The fungus behind an outbreak of dangerous nervous system infections in U.S. residents who underwent cosmetic procedures in Matamoros, Mexico, has been identified.
The culprit is Fusarium solani, a fungal species found in the environment whose genus has been tied to eye infections and fungal meningitis in the past, the Centers for Disease Control and Prevention (CDC) announced Thursday (June 1).
Investigations into the outbreak suggest that many more people may have been exposed to the disease-causing fungus than have been initially identified. The CDC is therefore advising anyone who had a medical or surgical procedure done under epidural anesthesia at the affected clinics — River Side Surgical Center and Clinica K-3 — between Jan. 1 and May 13, 2023 to be tested for possible meningitis at their nearest emergency room.
The outbreak has affected people in multiple U.S. states, three of whom have died — two with probable cases of the disease and one with a confirmed case, the CDC reported. In total, 547 people in the U.S., Mexico and Canada had procedures done this year at the affected clinics in Matamoros and therefore may have been exposed to F. solani, according to the World Health Organization.
Last month, CDC officials reported that five people in Texas had been hospitalized, and one of whom had died, due to suspected fungal meningitis, in which a fungus triggers inflammation in the protective membranes covering the brain and spinal cord. All of the patients had recently undergone cosmetic procedures under epidural anesthesia in Matamoros, Mexico.
Investigators learned that these patients had been treated at two clinics in Matamoros, called River Side Surgical Center and Clinica K-3. Both clinics were closed on May 13, the CDC website states.
Now, more possible meningitis cases have been flagged and three U.S. labs and the Mexican national laboratory have confirmed that they detected F. solani in the cerebrospinal fluid (CSF) — fluid surrounding the brain and spinal cord — of patients receiving follow-up care in Mexico or the U.S. All the cases have been tied to the two aforementioned clinics.
In 2006, fungi in the genus Fusarium were linked to an outbreak of an eye infection called fungal keratitis that was associated with a type of contact lens solution. More recently, Fusarium caused a health-care-associated outbreak of meningitis in Durango, Mexico, according to the June 1 CDC alert. More than 4 in 10 patients who developed meningitis in that outbreak died.
Sometimes, patients with fungal meningitis have few or no symptoms at first, which can make the condition tricky to treat.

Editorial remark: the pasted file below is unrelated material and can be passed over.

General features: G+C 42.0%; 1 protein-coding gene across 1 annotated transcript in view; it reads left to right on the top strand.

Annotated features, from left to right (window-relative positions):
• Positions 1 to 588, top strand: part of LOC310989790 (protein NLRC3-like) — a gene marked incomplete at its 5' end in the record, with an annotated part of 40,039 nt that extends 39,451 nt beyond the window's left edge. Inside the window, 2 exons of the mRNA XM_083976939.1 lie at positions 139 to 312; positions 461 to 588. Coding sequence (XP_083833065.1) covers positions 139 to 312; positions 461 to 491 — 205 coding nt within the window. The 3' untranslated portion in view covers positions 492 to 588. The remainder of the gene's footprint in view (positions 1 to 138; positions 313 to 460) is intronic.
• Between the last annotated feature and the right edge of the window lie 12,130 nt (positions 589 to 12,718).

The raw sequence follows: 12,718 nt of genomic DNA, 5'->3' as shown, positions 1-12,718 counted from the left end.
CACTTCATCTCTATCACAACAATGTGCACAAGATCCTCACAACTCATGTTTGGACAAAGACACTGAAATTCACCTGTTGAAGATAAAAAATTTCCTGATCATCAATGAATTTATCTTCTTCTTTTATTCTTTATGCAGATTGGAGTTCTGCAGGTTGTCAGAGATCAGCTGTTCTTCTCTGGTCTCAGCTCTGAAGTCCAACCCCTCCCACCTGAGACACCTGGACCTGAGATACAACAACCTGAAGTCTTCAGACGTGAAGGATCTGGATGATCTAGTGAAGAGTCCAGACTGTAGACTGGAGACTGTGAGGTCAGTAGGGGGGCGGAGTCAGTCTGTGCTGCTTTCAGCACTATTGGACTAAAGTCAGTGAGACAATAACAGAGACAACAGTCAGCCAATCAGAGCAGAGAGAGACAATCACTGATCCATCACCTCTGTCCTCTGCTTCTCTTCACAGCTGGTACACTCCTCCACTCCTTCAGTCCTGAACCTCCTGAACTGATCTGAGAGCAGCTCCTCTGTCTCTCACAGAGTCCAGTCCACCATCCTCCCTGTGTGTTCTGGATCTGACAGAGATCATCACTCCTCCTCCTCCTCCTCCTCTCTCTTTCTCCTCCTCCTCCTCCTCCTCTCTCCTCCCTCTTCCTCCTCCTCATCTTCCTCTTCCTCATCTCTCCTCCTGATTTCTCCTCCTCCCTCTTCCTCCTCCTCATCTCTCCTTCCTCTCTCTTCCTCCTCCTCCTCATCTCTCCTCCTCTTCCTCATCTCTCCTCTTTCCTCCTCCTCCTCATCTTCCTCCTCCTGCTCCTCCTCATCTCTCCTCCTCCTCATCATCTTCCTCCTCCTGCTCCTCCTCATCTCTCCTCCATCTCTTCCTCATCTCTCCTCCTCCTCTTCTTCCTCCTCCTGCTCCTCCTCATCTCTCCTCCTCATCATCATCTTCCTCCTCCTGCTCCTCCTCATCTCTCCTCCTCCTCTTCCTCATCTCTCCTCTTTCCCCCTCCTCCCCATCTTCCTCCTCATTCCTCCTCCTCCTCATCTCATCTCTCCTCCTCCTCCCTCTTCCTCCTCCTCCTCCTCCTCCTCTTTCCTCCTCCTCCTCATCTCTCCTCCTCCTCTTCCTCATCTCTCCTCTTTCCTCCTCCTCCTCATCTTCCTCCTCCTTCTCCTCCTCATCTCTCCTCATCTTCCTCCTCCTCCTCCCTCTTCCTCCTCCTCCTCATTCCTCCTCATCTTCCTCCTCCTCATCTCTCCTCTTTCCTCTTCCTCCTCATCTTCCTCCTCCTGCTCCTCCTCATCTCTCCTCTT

"Early detection and treatment of fungal meningitis" — which involves high-dose antifungal medications — "is critical to improving patient outcomes, particularly because patients whose symptoms are initially mild or absent may quickly worsen without treatment," the CDC alert states.
Because early treatment is so important, the CDC went on to identify additional patients who'd received epidural anesthesia at the two clinics and are therefore at risk of fungal meningitis. In total, they've found 212 residents in 25 U.S. states and jurisdictions who match that description. "Among these patients, 14 suspected, 11 probable, and two confirmed U.S. cases have been diagnosed," the alert says.
Diagnosing fungal meningitis requires an MRI of the brain and a lumbar puncture, or spinal tap, to test the patient's CSF for the fungus and for signs of immune cell activity that would point to infection. Fungal meningitis is not contagious and infected people cannot spread the fungus to others.
The CDC and state and local health departments are currently working to contact all U.S. residents who may have been exposed, as the Mexican Ministry of Health has provided a list of people who were treated at the associated clinics. Officials are simultaneously working to identify people who may have been missed on that initial list.
Patients who had procedures done at the River Side Surgical Center or Clinica K-3 this year should be tested for meningitis regardless of whether they're showing symptoms of the disease, which can include headache, stiff neck, nausea, vomiting, light sensitivity and altered mental status, the CDC advises.
For more information about what to do if you are at risk, visit the CDC website.
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Nicoletta Lanese is the health channel editor at Live Science and was previously a news editor and staff writer at the site. She holds a graduate certificate in science communication from UC Santa Cruz and degrees in neuroscience and dance from the University of Florida. Her work has appeared in The Scientist, Science News, the Mercury News, Mongabay and Stanford Medicine Magazine, among other outlets. Based in NYC, she also remains heavily involved in dance and performs in local choreographers' work.